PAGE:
Introduction: Ecological theory predicts that the high local diversity observed in tropical forests is maintained by negative density-dependent interactions within and between closely related plant species.

Methods: Using long-term data on tree growth and survival for coexisting Inga (Fabaceae, Mimosoideae) congeners, we tested two mechanisms thought to underlie negative density dependence (NDD): competition for resources and attack by herbivores. We quantified the similarity of neighbors in terms of key ecological traits that mediate these interactions, as well as the similarity of herbivore communities.

Results: We show that phytochemical similarity and shared herbivore communities are associated with decreased growth and survival at the sapling stage, a key bottleneck in the life cycle of tropical trees. None of the traits associated with resource acquisition affect plant performance.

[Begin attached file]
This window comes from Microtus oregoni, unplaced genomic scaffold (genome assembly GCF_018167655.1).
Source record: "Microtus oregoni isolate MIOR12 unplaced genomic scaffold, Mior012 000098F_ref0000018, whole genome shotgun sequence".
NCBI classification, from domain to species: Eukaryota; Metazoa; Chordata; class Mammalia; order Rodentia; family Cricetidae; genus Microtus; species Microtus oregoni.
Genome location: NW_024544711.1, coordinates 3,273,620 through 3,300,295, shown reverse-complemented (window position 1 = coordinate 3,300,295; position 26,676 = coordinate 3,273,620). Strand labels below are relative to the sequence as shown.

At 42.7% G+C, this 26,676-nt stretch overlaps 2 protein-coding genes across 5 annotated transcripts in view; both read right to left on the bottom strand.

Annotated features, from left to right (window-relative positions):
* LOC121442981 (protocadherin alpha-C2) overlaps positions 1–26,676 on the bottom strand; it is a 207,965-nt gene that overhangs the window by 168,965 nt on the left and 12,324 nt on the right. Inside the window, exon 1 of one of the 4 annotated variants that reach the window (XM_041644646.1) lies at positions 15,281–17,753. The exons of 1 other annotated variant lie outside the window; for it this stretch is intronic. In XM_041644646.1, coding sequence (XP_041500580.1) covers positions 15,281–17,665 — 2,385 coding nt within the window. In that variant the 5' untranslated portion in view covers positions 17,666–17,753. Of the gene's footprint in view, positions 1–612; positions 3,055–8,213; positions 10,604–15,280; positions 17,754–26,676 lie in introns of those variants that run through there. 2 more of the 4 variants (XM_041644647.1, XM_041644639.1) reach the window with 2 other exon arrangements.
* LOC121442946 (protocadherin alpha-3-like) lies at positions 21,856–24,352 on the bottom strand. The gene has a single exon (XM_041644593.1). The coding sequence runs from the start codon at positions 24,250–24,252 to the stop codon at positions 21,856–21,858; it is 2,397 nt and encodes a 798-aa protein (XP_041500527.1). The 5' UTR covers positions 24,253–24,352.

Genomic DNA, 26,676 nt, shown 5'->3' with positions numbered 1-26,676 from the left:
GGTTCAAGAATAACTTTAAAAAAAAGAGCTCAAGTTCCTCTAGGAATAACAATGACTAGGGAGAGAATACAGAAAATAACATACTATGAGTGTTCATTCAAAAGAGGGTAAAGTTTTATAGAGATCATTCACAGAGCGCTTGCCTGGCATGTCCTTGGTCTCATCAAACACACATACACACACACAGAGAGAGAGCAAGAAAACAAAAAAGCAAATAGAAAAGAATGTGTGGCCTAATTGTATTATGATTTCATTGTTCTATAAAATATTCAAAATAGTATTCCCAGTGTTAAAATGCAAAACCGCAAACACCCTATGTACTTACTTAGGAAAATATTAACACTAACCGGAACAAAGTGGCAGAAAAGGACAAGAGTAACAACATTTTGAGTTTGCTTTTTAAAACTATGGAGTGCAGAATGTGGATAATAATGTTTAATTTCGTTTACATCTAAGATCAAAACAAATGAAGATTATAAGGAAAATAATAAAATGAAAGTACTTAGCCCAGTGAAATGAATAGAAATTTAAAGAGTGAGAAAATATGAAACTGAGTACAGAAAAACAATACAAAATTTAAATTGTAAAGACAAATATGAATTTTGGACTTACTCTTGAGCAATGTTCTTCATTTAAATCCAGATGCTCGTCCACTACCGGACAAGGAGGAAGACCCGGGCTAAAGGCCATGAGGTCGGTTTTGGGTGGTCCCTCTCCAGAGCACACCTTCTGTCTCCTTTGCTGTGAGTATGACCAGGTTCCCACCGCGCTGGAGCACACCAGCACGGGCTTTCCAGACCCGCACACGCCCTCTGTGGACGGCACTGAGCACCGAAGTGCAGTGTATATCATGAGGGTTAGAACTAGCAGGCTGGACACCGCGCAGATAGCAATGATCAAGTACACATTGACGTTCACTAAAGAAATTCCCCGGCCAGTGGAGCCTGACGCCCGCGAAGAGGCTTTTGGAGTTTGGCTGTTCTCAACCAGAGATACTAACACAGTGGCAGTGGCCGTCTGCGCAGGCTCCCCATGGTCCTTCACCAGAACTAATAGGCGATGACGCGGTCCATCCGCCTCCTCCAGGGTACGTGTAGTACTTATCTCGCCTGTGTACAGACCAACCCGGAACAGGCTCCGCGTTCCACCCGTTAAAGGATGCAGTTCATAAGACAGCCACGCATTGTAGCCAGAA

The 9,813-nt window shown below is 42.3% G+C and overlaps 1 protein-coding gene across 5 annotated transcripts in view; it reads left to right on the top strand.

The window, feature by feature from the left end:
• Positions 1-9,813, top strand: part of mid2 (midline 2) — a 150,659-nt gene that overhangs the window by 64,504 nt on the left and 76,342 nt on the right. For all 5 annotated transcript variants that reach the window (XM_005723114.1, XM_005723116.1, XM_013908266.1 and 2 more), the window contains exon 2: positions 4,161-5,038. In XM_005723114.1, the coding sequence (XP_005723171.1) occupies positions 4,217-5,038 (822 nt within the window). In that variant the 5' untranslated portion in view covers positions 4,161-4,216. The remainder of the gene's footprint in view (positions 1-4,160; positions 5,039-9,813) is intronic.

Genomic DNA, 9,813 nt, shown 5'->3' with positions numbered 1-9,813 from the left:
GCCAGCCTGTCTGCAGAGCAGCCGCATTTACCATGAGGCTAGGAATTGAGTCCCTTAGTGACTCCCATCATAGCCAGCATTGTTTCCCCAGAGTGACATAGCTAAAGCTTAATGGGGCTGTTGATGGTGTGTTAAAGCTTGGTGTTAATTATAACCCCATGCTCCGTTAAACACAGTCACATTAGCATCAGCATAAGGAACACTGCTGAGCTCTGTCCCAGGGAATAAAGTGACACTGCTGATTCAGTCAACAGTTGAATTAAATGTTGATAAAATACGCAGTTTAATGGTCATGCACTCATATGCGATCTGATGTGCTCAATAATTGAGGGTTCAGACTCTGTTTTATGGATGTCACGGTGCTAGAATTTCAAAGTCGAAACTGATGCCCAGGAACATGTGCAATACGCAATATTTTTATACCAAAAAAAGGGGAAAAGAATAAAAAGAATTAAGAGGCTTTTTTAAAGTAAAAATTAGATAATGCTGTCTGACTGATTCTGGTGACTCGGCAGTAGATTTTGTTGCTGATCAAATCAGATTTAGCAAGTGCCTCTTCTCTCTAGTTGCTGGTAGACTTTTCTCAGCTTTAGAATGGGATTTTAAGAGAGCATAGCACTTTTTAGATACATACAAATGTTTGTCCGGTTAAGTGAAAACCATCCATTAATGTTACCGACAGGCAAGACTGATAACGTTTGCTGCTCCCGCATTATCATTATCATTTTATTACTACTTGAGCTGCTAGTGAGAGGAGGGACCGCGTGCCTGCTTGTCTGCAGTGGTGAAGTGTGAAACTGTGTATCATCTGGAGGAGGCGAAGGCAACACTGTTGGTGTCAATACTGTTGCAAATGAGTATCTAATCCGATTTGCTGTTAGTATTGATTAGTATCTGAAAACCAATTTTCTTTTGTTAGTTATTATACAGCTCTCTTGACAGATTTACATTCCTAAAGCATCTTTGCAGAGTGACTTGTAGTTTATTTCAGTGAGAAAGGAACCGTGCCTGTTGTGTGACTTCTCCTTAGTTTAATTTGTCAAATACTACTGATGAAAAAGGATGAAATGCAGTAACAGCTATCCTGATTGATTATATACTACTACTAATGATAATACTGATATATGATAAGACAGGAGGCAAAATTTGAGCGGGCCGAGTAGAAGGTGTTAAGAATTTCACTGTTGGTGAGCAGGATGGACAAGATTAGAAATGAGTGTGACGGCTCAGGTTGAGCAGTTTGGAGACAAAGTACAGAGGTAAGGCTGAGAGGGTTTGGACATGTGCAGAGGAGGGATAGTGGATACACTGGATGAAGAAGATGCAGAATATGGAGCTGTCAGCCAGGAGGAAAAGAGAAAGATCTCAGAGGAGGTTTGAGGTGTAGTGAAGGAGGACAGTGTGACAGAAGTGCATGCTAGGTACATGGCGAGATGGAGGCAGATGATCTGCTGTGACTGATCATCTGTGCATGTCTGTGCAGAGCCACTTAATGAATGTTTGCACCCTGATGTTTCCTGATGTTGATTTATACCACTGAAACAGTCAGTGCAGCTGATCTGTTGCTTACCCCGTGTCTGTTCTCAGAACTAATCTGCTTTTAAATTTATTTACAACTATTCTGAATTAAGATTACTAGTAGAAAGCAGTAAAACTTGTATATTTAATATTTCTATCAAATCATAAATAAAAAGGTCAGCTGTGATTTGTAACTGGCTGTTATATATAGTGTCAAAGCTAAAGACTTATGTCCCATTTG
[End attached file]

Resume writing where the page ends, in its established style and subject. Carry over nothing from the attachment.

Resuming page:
Implications/Conclusions: These results suggest that herbivore pressure is the primary mechanism driving NDD at the sapling stage. They also support the hypothesis that biotic interactions, facilitate high levels of coexistence and species diversity in tropical rainforests.


Amazon, chemical defenses, negative density-dependence Janzen-Connell, metabolomics, Inga, plant-herbivore

Dale Forrister, María-José Endara, Gordon Younkin, Phyllis Coley, Thomas Kursar

Presentation within symposium:

S-8 The role of biotic interactions in shaping tropical forest diversity

Exploring the phytochemical landscape in space and time: Implications for the evolution of tropical trees and species coexistence